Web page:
The broad, long-term objectives are to understand how heterogeneity within stem cell populations affects disease states and tumor development in the brain. The goal of the proposed project is to investigate how stem/progenitor cells within different regions of the brain can differentially contribute to the formation of brain tumors in Tuberous Sclerosis Complex (TSC). TSC is a disease of hyperactive mTOR pathway activity, resulting in increased cell size, survival and proliferation. TSC patients may develop either of two tumor types within the within the subventricular zone (SVZ), the largest stem cell niche in the adult and pediatric brain. They can develop small benign asymptomatic tumors, called subependymal nodules (SENS) or develop larger potentially life-threatening tumors, termed subependymal giant cell astrocytomas (SEGAs). Clinically, these tumor types are distinguished by size and location, with SEGAs being larger and restricted to the ventral SVZ. Despite clear prognostic differences, the mechanisms driving location-specific, larger tumor development are not well understood. Recent work has determined that the stem and progenitor cells within the SVZ have a positional identity- their location within the niche can predict the type of progeny they create. This property appears to be intrinsic as the cells retain their potential upon transplantation. This new information presents an intriguing possibility that SEGAS, which are thought to form from SVZ stem/progenitor cells, may reflect the properties of their location of origin. Additionally, the location of a stem/progenitor cell may determine its susceptibility to mutations in TSC1/2. The overarching hypothesis is that cell-intrinsic, region-specific differences in stem/progenitor-cell signaling promote the formation of location-specific tumors in the brain.
The specific aims of this project are to (1) determine the intrinsic effects of cell location on neural tumor development in Tuberous Sclerosis Complex and (2) dissect the mTOR signaling pathway components that differ between dorsal and ventral neural stem/progenitor cells. To accomplish these aims, we will use a conditional mouse model of TSC in combination with localized Cre activity to test the combination of specific stem/progenitor cell subgroups to larger tumor formation. In tandem with this model, we will use primary stem cell cultures to examine mTOR signaling in wild type and mutant cells using both microscopy and a novel flow- cytometry based approach. To achieve the proposed work, we are incorporating a clinical experience with our collaborator Dr. Kevin Ess, collaboration with a world expert in phospho-specific flow cytometry (Dr. Jonathan Irish) and utilizing our lab?s unique technique of targeting subpopulations within the stem cell niche. The proposed research is highly relevant as it will reveal novel information regarding the origin of TSC brain tumors. Additionally, this work is broadly applicable to many fields as it investigates how stem cells can possess differential basal metabolic programming and potential to signal through growth pathways depending on their location within a stem cell niche.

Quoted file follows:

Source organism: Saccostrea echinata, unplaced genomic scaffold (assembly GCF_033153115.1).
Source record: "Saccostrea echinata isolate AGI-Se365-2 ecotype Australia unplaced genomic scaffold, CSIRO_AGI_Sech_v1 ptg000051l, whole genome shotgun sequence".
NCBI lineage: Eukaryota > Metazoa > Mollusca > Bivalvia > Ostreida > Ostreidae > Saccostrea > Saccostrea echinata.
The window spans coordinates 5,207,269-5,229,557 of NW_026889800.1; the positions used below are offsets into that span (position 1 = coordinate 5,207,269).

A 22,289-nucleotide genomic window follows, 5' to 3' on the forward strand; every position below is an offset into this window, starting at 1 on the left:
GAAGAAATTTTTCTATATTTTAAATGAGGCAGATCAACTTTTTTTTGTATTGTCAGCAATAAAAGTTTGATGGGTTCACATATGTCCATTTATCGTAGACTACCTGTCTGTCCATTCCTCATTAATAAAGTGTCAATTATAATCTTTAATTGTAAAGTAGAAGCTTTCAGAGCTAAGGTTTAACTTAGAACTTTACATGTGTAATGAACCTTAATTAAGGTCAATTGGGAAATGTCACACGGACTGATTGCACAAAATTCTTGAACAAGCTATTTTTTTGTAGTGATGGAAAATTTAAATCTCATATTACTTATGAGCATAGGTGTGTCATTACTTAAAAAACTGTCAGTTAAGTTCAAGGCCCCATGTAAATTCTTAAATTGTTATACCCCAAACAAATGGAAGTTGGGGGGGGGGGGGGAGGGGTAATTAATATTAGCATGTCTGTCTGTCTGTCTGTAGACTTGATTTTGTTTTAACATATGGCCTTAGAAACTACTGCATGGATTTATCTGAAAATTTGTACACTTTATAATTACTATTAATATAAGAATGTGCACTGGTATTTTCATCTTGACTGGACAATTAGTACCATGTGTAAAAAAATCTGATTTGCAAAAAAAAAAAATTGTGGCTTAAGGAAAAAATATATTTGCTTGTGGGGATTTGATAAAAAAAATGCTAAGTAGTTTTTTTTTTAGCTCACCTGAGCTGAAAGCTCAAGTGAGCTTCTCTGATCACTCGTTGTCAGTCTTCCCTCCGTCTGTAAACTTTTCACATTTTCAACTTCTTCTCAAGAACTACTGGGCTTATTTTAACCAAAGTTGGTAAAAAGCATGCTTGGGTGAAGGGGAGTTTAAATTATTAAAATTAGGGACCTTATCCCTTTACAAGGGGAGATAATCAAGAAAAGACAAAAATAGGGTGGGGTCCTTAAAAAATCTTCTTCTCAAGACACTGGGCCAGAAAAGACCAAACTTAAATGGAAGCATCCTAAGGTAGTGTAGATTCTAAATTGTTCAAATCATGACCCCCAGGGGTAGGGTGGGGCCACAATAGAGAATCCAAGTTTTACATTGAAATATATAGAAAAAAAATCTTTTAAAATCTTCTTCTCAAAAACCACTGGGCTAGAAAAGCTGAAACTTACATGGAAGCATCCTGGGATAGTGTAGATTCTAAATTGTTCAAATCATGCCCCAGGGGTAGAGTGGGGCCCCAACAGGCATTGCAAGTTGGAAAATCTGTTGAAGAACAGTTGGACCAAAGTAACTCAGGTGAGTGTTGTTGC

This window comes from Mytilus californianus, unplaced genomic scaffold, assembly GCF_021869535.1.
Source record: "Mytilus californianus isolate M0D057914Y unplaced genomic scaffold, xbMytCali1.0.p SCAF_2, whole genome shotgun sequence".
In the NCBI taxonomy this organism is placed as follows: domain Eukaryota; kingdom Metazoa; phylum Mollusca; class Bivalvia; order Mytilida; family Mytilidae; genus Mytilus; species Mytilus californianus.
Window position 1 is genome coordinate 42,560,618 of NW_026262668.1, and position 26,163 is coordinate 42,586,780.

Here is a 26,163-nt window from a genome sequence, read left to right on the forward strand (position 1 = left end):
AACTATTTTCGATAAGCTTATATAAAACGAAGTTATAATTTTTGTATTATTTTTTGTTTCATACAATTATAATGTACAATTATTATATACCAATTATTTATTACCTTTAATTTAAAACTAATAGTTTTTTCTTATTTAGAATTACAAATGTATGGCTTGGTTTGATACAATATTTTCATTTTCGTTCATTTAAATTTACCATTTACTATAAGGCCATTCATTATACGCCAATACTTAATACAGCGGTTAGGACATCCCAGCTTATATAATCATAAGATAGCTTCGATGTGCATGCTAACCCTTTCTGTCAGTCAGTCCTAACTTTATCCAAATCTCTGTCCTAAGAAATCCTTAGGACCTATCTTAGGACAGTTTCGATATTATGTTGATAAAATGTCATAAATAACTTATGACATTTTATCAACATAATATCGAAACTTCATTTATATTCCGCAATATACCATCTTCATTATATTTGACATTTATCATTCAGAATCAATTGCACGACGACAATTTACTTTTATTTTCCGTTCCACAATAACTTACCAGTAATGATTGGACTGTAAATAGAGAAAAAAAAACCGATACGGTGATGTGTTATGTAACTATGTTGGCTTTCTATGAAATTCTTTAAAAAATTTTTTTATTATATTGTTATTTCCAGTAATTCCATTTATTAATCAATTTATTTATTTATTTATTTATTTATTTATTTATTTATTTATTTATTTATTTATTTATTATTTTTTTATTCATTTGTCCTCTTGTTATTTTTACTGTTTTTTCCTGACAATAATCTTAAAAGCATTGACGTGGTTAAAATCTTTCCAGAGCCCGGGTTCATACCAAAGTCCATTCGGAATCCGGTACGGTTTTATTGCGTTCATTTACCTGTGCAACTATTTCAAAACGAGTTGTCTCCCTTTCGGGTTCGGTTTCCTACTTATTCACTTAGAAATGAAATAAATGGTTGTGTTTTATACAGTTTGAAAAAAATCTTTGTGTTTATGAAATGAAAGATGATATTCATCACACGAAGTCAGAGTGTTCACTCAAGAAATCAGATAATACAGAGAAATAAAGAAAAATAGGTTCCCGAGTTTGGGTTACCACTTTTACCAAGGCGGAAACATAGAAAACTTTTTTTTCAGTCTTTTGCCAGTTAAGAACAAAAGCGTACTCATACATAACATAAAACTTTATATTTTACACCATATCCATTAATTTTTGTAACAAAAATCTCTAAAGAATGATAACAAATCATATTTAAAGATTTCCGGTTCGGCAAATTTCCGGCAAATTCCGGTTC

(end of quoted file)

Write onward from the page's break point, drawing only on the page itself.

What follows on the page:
Patients with Tuberous Sclerosis Complex (TSC) develop two tumor types within the same stem cell niche in the brain; however, the biological differences driving the development of each tumor type remain unknown. The proposed research will test how differences between neural stem cells in distinct positions within the same structure may contribute to location-specific tumor development. Significantly, the results of this work will be informative to both TSC and non-TSC associated brain tumors that are derived from similar locations or derived from similar stem cell populations by creating an avenue for novel therapeutics.
|Rushing, Gabrielle; Ihrie, Rebecca A (2016) Neural stem cell heterogeneity through time and space in the ventricular-subventricular zone. Front Biol (Beijing) 11:261-284|